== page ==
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Five Rounds With OK Go

EW spends a night out with the Grammy-nominated viral video stars

To see the full ''Five Rounds With OK Go,'' go to Inside HBO, exclusively on HBO on Demand (where available).

Before the Grammy-nominated band took the stage at Irving Plaza in New York City recently, EW knocked a few back with them and asked about the backyard, gym equipment, and ensuing viral video fame that made 2006 their breakout year.

1 Get This Party Started
Formed in 1998, the Chicago foursome scored a rock-radio hit in 2002 with the eminently sing-along-able ''Get Over It,'' from their self-titled debut. They attribute their inspiration to Elvis Costello, Cheap Trick, and...Prince? ''From the second it starts,'' says lead singer-guitarist Damian Kulash, ''Purple Rain is just, like, one long, perfect piece of music. We don't really sound like Prince, but it's in there.'' For skeptics, singer-bassist Tim Norwind adds: ''A band we sound more like that's a huge influence is the Pixies.''

2 You've Got the Look
So, what's up with the office attire? ''In 2004 we did a show across the street from the Republican convention,'' Kulash explains, ''and we wanted to dress up like Republicans and be kind of stiff on stage, so we put on suits. We thought it would make everything feel, like, really conservative, but instead, it sort of added this theatricality to our performances.'' And do the fans follow, um, suit? ''At shows they do,'' says drummer Dan Konopka. ''Yeah,'' laughs Norwind, ''girls shave their heads and put on glasses, just like me.''

3 Dance Dance Revolution
The band's flirted with dance routines since 2000, but it wasn't until this year — with the backyard video for ''A Million Ways,'' choreographed by Kulash's sister, onetime ballroom dancer Trish Sie — that they became famous for their moves. ''It was an accident,'' Kulash admits. ''We put up a video camera to see what it looked like, and that tape got out on the Internet and spread.'' On the heels of that success, the band hooked up again with Sie to top themselves — and did, with the treadmill routine for the aptly titled ''Here It Goes Again.''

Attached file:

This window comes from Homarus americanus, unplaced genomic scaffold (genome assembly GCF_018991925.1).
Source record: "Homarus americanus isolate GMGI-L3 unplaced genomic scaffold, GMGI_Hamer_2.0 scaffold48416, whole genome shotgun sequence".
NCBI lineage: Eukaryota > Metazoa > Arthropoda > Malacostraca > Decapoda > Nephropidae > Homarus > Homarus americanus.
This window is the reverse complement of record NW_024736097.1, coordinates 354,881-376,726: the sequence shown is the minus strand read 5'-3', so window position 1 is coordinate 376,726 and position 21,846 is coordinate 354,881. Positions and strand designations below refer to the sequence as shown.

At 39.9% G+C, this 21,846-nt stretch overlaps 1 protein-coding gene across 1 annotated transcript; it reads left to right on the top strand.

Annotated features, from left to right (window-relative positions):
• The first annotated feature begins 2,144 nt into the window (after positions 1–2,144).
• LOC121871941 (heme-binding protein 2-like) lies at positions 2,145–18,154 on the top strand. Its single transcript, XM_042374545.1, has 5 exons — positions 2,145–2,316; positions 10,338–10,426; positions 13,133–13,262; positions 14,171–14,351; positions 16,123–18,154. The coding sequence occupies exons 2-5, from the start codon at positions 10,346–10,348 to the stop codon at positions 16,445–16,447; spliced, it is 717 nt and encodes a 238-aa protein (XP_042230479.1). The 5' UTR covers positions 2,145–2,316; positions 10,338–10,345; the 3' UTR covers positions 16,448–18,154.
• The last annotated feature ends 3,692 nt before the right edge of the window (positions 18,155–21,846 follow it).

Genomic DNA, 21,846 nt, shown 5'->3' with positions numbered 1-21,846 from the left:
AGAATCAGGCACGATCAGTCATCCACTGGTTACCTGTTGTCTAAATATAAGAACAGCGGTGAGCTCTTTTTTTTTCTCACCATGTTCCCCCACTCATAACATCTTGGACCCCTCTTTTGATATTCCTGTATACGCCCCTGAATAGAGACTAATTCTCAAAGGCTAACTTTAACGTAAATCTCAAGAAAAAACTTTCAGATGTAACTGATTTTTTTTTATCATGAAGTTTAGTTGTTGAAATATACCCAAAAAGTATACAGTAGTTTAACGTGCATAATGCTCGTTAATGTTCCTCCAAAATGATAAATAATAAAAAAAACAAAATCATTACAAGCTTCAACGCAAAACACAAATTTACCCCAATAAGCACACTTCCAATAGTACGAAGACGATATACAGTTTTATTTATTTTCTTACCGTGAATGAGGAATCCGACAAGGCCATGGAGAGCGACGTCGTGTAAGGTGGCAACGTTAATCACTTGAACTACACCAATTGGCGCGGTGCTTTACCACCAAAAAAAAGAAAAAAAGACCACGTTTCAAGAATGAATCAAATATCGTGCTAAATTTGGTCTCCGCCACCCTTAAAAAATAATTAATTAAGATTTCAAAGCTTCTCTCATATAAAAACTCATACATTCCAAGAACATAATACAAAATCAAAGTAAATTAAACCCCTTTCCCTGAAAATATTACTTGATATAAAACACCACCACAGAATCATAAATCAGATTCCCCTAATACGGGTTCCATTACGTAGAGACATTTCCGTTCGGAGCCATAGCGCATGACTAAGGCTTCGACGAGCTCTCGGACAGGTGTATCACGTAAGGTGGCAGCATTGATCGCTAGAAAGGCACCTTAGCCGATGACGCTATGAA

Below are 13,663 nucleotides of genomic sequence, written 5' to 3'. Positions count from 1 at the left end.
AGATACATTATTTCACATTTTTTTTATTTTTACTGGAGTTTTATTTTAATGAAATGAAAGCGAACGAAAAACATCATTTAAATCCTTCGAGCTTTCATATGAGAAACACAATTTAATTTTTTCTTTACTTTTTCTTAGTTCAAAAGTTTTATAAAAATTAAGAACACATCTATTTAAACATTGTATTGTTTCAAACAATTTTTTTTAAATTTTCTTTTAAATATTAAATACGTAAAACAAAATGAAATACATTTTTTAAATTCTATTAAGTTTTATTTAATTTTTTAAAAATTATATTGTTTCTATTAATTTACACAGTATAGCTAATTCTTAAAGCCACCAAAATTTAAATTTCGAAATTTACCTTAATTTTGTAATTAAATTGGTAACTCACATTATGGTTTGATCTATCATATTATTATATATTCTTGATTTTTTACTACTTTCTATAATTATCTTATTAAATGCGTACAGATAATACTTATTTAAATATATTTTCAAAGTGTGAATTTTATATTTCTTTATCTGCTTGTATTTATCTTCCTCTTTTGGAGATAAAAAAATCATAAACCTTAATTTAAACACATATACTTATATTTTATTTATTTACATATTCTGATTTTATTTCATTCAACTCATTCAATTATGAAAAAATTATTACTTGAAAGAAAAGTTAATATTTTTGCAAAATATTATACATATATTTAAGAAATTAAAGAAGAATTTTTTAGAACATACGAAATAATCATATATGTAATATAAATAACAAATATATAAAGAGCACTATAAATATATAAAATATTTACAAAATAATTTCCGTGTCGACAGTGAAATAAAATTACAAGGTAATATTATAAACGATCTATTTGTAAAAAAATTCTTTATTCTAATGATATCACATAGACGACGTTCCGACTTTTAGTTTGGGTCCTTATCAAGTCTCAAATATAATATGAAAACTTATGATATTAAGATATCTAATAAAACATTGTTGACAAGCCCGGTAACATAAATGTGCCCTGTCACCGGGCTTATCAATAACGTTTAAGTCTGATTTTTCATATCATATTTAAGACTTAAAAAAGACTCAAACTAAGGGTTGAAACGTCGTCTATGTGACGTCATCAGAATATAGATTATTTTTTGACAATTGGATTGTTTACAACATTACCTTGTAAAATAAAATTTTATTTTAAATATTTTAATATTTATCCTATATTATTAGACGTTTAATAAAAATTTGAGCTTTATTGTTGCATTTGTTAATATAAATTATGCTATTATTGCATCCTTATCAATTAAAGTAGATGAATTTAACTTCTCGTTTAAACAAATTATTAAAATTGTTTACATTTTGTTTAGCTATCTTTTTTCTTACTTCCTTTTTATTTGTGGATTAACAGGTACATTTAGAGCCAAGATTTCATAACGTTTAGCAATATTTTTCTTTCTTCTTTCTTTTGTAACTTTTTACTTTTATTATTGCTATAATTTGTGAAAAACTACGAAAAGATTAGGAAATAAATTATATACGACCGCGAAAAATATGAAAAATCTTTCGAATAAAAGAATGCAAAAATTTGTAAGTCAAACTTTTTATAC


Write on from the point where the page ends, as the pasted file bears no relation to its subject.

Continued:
4 Coffee Achieving
Beginning in February, the band will support newly minted Britpop icons Snow Patrol on a string of national dates — which could pose some problems while penning material for a much-anticipated new album. ''When I'm on tour, I regularly get overcaffeinated and I think I have these brilliant, incredible ideas — like my mind fills with immense concepts, like our grand concept record,'' says Kulash. ''I go home thinking I'm bursting with creative energy — and then when I actually sit down to write, all that comes out is this anemic trickle.''

5 Just Do It
''We're making an iPod Nike album of sorts,'' Kulash reveals. ''It's like a 31- or 32-minute workout set all to our music, in which I get to tell people how to run on their treadmills.'' And his bandmates are duly impressed: ''Damian is like a virtual Richard Simmons,'' says Norwind. ''That's exactly how I think of him too,'' agrees guitarist Andy Ross. ''We actually tried a lot of things that never made it into the 'Here It Goes Again' routine,'' laments Konopka, ''like a somersault.''

Originally posted Dec 15, 2006 Published in issue #912 Dec 22, 2006 Order article reprints